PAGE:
Wednesday, May 14, 2008

Aspergers and Introversion

A lot of the more common behaviours and feelings associated with Aspergers seem to lend themselves to a definition of Introversion and it's tempting to see aspies as simply "introverts" but this clearly isn't the case. It is true however, to suggest that there are more introverted aspies than extroverted ones.

Most aspies feel very much like "a fish out of water" at social gatherings. Often, we don't care for a lot of social contact and we need a lot of "alone-time" particularly following intense social gatherings like school, work and parties.

It's fairly accurate to describe aspies as "nerds" but that shouldn't imply that we are all scientifically minded and boring dressers.

Can Aspies be Extroverts?
Many aspies will do extroverted things to their appearance, like get a tattoo, dye their hair or wear "loud" or colourful clothing. Unlike NTs though, they'll do this because they personally like a particular look (or want to "be" a certain fictional or historical character) rather than because they want to fit into a particular group of people. In this way, even an outrageous punk or goth appearance can still qualify one as a "nerd" in much the same way as wearing a Star Trek costume can.

The point here is that loud and colourful people are generally interpreted by society as extroverted. Aspies too can be extroverts.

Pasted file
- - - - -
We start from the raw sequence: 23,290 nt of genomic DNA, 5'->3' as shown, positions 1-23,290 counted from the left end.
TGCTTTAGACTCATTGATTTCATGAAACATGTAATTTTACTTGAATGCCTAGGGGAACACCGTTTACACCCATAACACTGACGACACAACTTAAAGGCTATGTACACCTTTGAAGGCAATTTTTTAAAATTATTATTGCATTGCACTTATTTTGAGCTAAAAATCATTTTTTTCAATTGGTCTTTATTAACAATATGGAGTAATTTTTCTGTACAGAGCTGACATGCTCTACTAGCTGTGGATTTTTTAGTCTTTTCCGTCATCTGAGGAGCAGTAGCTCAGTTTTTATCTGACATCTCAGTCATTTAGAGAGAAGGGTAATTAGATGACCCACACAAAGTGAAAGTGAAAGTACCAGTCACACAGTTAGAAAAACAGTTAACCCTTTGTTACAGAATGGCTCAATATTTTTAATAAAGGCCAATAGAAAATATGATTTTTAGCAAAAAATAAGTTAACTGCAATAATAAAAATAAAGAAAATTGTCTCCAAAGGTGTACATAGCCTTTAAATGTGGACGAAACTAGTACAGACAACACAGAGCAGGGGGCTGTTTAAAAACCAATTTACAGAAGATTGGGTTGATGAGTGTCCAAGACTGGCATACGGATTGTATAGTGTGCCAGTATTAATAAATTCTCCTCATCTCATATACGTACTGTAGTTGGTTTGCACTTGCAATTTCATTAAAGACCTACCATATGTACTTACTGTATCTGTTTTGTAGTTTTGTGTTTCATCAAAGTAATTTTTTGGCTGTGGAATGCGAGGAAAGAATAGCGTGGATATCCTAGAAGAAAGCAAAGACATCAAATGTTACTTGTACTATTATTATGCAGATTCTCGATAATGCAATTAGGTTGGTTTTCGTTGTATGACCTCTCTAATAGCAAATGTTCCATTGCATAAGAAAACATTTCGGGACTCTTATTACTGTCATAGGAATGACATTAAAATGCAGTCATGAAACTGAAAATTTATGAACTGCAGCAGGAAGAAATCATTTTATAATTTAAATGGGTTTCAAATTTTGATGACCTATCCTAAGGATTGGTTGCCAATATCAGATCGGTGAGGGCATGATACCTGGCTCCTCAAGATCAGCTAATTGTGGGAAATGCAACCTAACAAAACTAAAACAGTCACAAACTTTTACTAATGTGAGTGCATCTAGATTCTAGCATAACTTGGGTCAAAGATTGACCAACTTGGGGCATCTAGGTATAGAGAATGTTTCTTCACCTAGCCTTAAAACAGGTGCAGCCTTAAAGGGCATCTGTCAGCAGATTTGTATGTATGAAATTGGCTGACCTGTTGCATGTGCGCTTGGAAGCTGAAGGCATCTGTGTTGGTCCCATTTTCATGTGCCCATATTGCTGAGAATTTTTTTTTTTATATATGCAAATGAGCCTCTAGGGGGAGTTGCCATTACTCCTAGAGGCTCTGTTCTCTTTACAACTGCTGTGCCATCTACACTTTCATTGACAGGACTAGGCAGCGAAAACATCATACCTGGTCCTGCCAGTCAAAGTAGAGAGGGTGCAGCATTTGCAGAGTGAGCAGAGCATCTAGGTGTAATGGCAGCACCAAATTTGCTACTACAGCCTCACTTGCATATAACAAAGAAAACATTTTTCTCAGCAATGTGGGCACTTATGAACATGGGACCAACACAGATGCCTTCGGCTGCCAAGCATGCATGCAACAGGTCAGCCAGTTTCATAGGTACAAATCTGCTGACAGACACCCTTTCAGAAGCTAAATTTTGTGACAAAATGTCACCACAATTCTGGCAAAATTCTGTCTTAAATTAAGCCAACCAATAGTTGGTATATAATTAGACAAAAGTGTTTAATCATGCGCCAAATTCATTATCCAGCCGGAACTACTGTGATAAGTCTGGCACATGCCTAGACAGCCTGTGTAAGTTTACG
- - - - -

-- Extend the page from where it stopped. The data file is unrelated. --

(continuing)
I saw a recent non-scientific survey of 100 aspies which put introversion amongst aspies at 85%. This figure is possibly a little high but is probably reasonably representative.

Is there a danger that young introverts are being incorrectly classified as aspies?
I think that while there's always a danger of over-diagnosis, aspergers is growing in our society because;

  1. It was always more widespread and is only now being more easily detected

  2. Aspergers is now more "fit" for our current lifestyle (in the Darwinian sense) resulting in an increase in numbers.

Most paediatricians who diagnose aspergers look for more than introvert characteristics. They're using the DSM IV criteria which contains things which aren't necessarily the result of introversion. Provided that your child is diagnosed by a practitioner who gives the criteria due consideration, the risk is minimal.

A bit of fun
For a bit of fun, you'll find a link to a quick online quiz for introversion below;

Online Introvert vs Extrovert Quiz

You may find that your results differ significantly from one visit to another because introversion/extroversion changes somewhat with your mood.


THE MOM BOMB said...

Thanks for the post. We will definitely have a professional evaluate my son for characteristics beyond his introversion.

Interesting points on why you think the rate of Asperger's is growing, especially #2. Over the past 2 centuries, we've shifted from an agrarian, to an industrial, to an information-age economy. It'd be fascinating to know if there's a correlation between that and the incidence of Asperger's.

Anonymous said...

Introverts and ASD. Hmmm. I have 2 boys diagnosed ASD, that are very different in personality. The eldest is also an introvert,who loves to dress up and is colourfully interesting in style but definately not the younger, he is just cool. How interesting it is that so many want to 'help' these different personalities. Information has helped me as their Mother in acceptance, uderstanding and nurturing of them and their various needs is the best I can do. I love them both dearly and enjoy their wonderful quirks.

"if it weren't for the Aspies of this world we'd all still be swinging from the trees'. Tony Attwood.